Simulacra are prominent sponsors this year of the Jodi awards.
Web accessibility is much more than just a technical challenge, say cultural web experts involved in the 2006 Jodi Awards. "It's not just a technical aspect of web publishing, of interest only to experts," said Matthew Cock, new media content manager at the British Museum, who is part of the steering committee for the 2006 award. Matthew was speaking as the February 24 deadline for nominations approaches.
"It's also about making content truly, easily, accessible for people of all abilities, liguistically, in terms of usability, and so on. We're also interested in sites that take on challenges with new audiences not often catered for, like, for instance, site users with learning difficulties."
Matthew is keen to get the message across that the award judges recognise the constraints that many museums and galleries work under. "There are always limitations: content management systems specified three or four years ago may not allow triple AAA level access compliance, but we're looking to reward those who make a sincere effort."
The winners, selected by a panel of judges with wide experience of the cultural new media sector, are set to be announced at the British Museum in London on April 5 2006.
For the first time the awards - developed and sustained by the Museums, Libraries and Archives Council (MLA), the 24 Hour Museum and the British Museum - have been extended to welcome entries from Wales in partnership with Cymal (Museums, Libraries and Archives Wales).
"MLA’s report Accessibility of museum, library and archive websites: the MLA audit highlighted the need to keep improving web accessibility in the sector," explained Marcus Weisen, health and disability adviser at MLA.
"The Jodi Awards promote high technical web accessibility standards and this year the judges are also keen to celebrate sites that use practical and imaginative ways of making cultural resources accessible to disabled people."
The 2006 Jodi Awards will be presented at the British Museum in spring 2006. © 24 Hour Museum.
Formerly known as the Jodi Mattes Web Accessibility Awards, the Jodi Awards were launched in 2003, European Year of Disabled People.
They were created and named in honour of Jodi Mattes (1973-2001) who as part of the team that built the British Museum's COMPASS website worked to ensure it was as accessible as possible.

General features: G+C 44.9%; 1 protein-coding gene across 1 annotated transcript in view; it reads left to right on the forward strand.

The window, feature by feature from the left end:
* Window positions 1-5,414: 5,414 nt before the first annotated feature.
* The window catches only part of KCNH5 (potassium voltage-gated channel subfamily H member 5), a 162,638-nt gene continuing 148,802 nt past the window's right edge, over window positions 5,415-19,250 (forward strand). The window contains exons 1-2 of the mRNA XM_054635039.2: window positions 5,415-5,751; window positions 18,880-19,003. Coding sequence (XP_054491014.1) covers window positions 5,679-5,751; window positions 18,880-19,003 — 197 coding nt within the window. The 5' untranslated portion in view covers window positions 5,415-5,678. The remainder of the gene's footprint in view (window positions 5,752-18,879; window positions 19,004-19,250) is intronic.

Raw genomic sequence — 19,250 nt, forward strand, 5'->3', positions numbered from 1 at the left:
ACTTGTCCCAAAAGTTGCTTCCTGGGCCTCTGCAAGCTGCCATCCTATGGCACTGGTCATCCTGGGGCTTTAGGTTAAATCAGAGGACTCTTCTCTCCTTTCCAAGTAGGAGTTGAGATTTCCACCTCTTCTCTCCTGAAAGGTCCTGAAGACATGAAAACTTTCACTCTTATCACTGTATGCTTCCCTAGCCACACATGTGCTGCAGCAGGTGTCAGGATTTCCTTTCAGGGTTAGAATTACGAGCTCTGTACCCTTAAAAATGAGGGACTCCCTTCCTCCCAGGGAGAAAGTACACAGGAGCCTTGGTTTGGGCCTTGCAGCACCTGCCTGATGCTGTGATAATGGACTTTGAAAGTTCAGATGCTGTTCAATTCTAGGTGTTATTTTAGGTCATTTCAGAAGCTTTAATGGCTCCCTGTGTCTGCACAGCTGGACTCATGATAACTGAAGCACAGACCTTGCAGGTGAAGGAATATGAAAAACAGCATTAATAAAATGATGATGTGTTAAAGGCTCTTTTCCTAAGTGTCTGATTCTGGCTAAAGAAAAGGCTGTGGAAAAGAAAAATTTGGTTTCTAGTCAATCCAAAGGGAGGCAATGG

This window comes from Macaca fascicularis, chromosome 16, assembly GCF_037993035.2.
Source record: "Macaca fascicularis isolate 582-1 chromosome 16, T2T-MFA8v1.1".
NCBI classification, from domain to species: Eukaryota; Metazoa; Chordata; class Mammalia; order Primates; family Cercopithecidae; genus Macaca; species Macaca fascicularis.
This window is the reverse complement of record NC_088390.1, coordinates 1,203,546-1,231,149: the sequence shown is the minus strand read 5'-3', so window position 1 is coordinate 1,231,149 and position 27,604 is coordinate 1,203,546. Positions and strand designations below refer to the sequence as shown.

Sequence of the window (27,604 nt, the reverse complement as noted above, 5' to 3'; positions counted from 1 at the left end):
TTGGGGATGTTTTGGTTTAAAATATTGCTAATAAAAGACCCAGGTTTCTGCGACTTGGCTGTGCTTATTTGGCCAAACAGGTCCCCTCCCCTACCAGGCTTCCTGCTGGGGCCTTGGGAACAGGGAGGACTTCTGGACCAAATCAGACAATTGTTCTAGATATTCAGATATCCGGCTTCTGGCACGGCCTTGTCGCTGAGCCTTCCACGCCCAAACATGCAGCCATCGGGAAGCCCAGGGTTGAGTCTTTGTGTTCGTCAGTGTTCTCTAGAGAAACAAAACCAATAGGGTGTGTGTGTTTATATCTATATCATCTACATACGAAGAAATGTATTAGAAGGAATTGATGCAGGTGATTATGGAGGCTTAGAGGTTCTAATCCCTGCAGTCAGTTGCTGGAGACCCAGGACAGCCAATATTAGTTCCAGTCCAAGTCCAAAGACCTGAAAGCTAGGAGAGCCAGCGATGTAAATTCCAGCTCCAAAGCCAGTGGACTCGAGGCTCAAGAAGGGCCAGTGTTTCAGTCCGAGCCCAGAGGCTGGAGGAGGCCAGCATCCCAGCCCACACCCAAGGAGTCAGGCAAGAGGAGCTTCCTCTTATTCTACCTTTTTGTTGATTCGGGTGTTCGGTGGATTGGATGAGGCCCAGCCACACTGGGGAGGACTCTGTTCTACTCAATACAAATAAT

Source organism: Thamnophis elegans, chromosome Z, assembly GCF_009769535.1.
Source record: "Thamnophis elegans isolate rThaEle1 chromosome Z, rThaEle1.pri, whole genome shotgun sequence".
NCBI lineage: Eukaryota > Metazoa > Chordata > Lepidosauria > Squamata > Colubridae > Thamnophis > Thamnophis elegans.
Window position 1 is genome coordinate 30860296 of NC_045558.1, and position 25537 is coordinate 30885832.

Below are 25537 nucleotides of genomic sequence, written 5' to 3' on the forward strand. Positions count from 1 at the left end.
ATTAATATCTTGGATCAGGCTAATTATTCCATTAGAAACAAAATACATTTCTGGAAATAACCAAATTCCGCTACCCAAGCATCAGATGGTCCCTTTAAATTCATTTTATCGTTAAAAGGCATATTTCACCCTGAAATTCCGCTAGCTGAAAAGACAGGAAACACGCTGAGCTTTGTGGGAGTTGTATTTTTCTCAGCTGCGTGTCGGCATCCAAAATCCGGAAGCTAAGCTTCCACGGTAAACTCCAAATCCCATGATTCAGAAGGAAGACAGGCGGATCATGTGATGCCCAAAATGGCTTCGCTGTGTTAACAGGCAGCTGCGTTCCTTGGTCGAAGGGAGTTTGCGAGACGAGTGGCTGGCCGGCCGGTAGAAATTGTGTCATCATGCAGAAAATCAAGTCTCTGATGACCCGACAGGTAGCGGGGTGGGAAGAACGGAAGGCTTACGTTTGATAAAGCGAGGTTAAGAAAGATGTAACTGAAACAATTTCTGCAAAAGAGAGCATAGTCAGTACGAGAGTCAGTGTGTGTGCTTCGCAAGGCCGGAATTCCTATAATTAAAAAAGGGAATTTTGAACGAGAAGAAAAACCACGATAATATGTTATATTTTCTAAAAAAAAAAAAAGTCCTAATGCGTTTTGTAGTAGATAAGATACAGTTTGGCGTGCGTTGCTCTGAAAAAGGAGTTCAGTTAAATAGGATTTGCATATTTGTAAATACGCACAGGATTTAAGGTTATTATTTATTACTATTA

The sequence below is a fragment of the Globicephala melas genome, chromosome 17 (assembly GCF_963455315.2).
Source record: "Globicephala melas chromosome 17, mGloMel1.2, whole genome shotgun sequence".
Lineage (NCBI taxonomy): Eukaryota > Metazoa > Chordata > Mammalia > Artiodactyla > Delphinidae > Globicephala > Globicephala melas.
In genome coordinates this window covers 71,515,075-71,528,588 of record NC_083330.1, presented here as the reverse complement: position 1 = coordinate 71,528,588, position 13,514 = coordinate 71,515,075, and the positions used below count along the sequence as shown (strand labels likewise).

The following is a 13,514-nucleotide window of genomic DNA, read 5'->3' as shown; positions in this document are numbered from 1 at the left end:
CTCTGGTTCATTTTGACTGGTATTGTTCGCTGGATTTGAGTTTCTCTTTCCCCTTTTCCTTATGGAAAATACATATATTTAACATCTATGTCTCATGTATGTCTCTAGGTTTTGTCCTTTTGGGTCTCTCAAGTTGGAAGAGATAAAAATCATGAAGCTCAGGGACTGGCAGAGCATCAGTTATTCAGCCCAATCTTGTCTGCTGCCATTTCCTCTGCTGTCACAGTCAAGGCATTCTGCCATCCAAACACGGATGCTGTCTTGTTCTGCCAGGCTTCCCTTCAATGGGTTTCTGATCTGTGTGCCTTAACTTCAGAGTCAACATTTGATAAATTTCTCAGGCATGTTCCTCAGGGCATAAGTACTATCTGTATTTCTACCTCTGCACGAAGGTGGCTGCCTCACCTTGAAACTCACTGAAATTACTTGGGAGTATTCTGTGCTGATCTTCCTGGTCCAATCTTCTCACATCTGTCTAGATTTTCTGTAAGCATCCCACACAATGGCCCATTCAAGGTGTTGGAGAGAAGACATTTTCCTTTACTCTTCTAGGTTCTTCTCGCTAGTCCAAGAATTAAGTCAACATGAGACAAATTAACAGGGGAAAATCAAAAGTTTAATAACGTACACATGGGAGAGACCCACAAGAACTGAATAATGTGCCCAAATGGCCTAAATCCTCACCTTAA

She later worked for the Royal National Institute for the Blind and when she died aged just 28 some of her former colleagues sought to establish a lasting memorial to her work.
With support from MLA, the Museums Computer Group (MCG) and the Department of Museum Studies at the University of Leicester, the awards were created to recognise websites that demonstrate commitment to meeting web accessibility standards.
"The museum sector has always done its best to fulfil its public sector remit and cater for as wide an audience as possible," explained Jon Pratty, editor of the 24 Hour Museum. "The Jodi Awards will help keep that commitment alive."
MLA Chief Exective Chris Batt presenting the 2005 Jodi Mattes Excellence Award to Andrew Lewis of the Web Words project. Courtesy Duncan Phillips Photography.
Nominated sites are examined by an experienced panel of judges, which in 2006 will consist of Marcus Weisen; Nina Baptiste, Access and Audience Development Manager at Yorkshire Museums, Libraries and Archives Council; Ross Parry, lecturer in Museums and New Media at the University of Leicester and Rebecca McGinnis, access programme Manager at the Metropolitan Museum of Art in New York.
Each nominated site is tested by disability experts and disabled users.
Previous winners include the National Maritime Museum (2003), Pewsey Heritage Centre (Excellence with a Low Budget, 2005) and the Royal Borough of Windsor and Maidenhead’s Library and Information Service for Web Words, which allows users to listen to audio extracts of books (Excellence Award, 2005).
The 2006 awards are sponsored by new media consultancy Simulacra and led by an organising committee of Marcus Wiesen, 24 Hour Museum Editor Jon Pratty and British Museum new Media Content Manager Matthew Cock.
Matthew explained that the overarching objective of the award is to "keep accessibility at the forefront of the sector's consciousness when creating or commissioning websites and their content."
Full information on how to apply is available on the MLA website where nomination forms and the organising committee’s three-year plan can also be downloaded.
The Jodi Awards 2006 are supported by Simulacra